Am I that eccentric? That far out on the fringe? That much of a deviant? I think not. From my standpoint, others are barking up the wrong tree, looking for a physical state of some kind, when consciousness is an ongoing process of engagement between a living mind and whatever object of its notice gives a jolt sufficient to draw attention.

Loops of engagement are way more than feedback loops. Rather than stabilizers, they are disrupters, attention getters, annoyers, or announcers of success. In short, situation creators. They set the parameters of intelligence in such a configuration that arouses a meaningful response leading to a review of options and judgment of what is to be done.

As I visualize them, loops of engagement are kindlers of consciousness leading to appropriate action. They start with disturbing perceptions that create meaningful situations to which intelligence reacts with discernment in judging what plan of action to put into effect. They are mind organizers whose job is to transform perceptions into behaviors suitable to the occasion.

Essential to our humanity, none of us would get through the day without one. And probably not be likely to get through the next five seconds. I call them loops because they keep going on and on. Coming back to slightly altered situations, tweaking a little here and there, more like a helix than a circle, but running on till the job is done. Then it’s on to the next job, and the one in line after that.

Go to the store for groceries, lay out the kitchen, make dinner, serve it up, eat it, congratulate the cook, clear the table, wash the dishes, put dishes away, lay things out for breakfast. How else would we manage to get through the day? If such engagements didn’t exist, we’d have to invent them.

But they do exist in what William James called the stream of consciousness, the endless succession of one-thing-after-another that we dub collectively conscious life. They are our tools for building a succession of worlds about ourselves as we go through the day.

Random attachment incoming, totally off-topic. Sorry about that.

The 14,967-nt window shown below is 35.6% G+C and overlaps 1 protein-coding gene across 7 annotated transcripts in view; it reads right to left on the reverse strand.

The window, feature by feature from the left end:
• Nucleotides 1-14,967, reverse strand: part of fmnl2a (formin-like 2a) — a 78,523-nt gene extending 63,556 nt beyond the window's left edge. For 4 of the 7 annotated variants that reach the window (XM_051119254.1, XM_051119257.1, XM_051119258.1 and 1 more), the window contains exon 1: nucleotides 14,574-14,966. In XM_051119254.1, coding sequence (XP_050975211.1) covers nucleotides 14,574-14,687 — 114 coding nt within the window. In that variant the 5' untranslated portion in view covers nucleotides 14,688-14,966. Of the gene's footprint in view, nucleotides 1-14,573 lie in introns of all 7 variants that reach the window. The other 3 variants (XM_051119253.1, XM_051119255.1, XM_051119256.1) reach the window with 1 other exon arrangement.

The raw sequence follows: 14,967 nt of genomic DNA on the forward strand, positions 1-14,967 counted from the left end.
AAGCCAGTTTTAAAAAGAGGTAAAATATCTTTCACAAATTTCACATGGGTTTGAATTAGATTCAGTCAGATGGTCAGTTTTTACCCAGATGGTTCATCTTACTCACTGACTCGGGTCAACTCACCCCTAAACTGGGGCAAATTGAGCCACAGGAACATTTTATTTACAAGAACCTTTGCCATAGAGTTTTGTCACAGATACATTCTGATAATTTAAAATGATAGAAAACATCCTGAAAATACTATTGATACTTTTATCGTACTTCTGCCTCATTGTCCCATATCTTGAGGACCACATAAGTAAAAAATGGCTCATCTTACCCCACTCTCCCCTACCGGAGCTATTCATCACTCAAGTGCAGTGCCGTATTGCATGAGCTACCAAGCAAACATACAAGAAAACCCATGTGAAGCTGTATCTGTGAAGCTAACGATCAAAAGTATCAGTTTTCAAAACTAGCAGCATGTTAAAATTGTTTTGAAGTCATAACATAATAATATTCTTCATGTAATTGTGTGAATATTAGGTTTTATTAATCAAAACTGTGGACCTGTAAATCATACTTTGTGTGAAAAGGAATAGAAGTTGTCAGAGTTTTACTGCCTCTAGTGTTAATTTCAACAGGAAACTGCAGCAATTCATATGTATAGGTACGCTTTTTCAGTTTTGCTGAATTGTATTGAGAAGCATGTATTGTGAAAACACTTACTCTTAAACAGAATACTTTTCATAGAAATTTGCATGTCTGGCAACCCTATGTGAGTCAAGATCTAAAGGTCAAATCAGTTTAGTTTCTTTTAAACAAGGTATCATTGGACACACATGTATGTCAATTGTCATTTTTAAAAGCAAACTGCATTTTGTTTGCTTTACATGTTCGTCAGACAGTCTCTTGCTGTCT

Loops of engagement are world-puzzle solvers that connect our minds to our mysterious environment, but that have to keep checking because that environment is bound to change. We can never get it just right. The world is too complex, too dynamic, too flexible, too uncertain—and our view too limited and schematic. Whatever we think it is in the instant is bound to be wrong.

So we play the game of successive approximation. Moving in the direction of certain understanding—but like the bounding hare, the world always gets away from us. The more certain we are that we understand what’s going on, the more apt we are to be wrong. Our firmest beliefs are so much foam on the waves. Life is more like splashing around in shallow water than swimming in a straight lane.

Loops of engagement are the best tool we’ve got for figuring out our situation at the moment. They never stop; they never give up; they never claim success. Like our streams of consciousness, they just keep going, until we fall into bed too tired to keep up the pursuit.

Consciousness extends far into the world—and back again. It is not imprisoned within a single brain. We are born to engage our mothers and fathers, and they to engage us, their infant children. Mother and child form a fundamental unit of consciousness, hinting at all that lies beyond and is yet to come. Each is an extension of the other. Each needs the other; each serves the other.

Talk about being bound-back, once conceived, we are members of such relationships forever. As members of families, communities, cultures, and nature, we are set for life to engage with them, and they with us.